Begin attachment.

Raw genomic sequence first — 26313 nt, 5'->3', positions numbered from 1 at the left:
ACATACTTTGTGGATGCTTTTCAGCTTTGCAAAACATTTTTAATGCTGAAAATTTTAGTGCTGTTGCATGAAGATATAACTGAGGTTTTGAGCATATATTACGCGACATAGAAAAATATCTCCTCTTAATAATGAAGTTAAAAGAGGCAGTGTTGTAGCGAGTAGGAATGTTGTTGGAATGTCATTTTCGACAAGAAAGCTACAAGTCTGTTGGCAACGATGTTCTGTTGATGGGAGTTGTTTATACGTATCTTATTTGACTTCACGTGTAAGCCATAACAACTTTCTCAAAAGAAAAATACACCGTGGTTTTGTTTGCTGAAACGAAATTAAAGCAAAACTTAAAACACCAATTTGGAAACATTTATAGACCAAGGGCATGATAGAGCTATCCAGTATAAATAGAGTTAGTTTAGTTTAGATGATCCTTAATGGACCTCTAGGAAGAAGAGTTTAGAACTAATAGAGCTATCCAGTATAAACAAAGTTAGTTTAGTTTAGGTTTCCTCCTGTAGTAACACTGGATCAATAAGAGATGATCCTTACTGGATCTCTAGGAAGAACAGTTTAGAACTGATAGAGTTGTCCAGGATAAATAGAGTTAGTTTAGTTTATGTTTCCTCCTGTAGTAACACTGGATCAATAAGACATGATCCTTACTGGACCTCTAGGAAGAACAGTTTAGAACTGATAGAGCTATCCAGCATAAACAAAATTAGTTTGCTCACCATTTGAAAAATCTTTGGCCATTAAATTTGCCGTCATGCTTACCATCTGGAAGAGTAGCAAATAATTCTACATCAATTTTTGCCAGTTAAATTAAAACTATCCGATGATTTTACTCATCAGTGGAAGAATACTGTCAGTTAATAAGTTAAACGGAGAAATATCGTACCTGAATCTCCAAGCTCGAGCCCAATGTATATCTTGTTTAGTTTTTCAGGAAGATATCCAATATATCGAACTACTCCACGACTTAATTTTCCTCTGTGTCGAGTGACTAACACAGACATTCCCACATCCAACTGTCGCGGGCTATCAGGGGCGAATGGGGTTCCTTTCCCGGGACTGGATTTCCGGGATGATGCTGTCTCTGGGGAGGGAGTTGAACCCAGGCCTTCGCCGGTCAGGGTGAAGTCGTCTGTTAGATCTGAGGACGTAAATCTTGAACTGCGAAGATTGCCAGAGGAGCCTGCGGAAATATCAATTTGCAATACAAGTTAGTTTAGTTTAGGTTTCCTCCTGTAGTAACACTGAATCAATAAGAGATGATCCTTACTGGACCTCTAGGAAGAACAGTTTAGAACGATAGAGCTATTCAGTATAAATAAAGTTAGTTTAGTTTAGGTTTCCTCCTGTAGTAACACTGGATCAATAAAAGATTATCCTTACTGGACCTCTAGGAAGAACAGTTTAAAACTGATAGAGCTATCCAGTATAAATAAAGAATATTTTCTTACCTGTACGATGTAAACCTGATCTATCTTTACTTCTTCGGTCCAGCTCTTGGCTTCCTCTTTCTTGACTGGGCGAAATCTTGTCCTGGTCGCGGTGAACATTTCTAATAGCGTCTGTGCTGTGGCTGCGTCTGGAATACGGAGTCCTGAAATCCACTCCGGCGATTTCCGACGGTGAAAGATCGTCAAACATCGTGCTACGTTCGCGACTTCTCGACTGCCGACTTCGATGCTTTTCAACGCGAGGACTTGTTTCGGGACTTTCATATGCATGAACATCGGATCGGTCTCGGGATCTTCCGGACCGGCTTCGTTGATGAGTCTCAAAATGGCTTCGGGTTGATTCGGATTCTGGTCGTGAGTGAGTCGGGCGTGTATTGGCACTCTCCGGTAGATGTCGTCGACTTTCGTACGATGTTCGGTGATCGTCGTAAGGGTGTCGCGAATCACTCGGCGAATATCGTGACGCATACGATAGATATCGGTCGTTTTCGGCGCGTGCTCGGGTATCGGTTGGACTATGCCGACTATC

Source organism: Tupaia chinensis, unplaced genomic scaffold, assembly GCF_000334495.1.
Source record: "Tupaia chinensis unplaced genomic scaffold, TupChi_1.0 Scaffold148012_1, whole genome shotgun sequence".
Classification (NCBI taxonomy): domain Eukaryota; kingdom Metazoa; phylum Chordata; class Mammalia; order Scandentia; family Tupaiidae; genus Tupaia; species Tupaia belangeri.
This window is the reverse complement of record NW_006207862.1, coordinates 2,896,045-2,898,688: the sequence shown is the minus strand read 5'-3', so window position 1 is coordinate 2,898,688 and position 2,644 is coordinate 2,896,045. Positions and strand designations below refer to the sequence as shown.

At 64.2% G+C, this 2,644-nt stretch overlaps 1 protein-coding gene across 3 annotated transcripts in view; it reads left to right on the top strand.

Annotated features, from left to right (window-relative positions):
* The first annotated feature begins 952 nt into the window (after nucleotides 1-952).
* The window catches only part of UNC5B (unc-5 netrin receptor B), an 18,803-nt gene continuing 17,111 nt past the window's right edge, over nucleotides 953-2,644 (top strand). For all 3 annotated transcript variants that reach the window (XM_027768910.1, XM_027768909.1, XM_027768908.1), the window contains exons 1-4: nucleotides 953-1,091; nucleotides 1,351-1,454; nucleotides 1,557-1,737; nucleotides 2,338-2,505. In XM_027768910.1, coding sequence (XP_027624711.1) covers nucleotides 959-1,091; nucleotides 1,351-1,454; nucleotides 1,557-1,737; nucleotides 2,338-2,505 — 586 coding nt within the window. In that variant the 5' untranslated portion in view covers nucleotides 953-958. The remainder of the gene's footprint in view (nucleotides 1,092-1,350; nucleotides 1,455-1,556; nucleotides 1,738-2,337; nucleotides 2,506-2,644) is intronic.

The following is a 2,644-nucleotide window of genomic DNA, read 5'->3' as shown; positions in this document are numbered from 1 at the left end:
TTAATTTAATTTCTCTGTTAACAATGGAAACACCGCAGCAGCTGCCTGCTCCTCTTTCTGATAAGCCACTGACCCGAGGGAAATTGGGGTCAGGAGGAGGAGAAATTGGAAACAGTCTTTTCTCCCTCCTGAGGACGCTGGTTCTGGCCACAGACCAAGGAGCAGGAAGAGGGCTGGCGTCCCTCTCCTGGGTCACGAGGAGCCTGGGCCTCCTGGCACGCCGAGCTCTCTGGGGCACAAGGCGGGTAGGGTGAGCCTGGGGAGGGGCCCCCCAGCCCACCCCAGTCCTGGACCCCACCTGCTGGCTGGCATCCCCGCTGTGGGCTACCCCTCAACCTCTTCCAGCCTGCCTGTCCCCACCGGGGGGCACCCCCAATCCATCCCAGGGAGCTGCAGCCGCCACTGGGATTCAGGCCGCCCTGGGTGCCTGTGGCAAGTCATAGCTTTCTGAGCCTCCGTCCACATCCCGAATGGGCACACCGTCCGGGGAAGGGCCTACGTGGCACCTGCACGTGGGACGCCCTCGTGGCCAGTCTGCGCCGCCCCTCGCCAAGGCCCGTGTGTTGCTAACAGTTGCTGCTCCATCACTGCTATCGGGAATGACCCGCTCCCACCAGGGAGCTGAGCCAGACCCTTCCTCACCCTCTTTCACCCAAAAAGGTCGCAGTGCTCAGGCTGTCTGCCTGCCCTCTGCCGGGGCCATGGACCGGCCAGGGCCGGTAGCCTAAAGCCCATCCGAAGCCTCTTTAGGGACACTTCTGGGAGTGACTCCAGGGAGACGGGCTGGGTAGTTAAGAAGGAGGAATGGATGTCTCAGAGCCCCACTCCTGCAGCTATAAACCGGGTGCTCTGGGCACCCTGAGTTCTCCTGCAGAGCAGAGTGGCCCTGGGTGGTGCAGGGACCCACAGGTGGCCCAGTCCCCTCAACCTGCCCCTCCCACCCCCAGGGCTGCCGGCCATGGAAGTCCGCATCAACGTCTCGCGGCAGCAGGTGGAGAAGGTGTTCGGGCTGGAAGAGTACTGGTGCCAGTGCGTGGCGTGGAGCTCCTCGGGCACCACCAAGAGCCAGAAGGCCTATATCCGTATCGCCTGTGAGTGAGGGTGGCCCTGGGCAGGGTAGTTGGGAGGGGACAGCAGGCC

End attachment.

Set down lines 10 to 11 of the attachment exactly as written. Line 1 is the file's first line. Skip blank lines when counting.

* The window catches only part of UNC5B (unc-5 netrin receptor B), an 18,803-nt gene continuing 17,111 nt past the window's right edge, over nucleotides 953-2,644 (top strand). For all 3 annotated transcript variants that reach the window (XM_027768910.1, XM_027768909.1, XM_027768908.1), the window contains exons 1-4: nucleotides 953-1,091; nucleotides 1,351-1,454; nucleotides 1,557-1,737; nucleotides 2,338-2,505. In XM_027768910.1, coding sequence (XP_027624711.1) covers nucleotides 959-1,091; nucleotides 1,351-1,454; nucleotides 1,557-1,737; nucleotides 2,338-2,505 — 586 coding nt within the window. In that variant the 5' untranslated portion in view covers nucleotides 953-958. The remainder of the gene's footprint in view (nucleotides 1,092-1,350; nucleotides 1,455-1,556; nucleotides 1,738-2,337; nucleotides 2,506-2,644) is intronic.

The following is a 2,644-nucleotide window of genomic DNA, read 5'->3' as shown; positions in this document are numbered from 1 at the left end: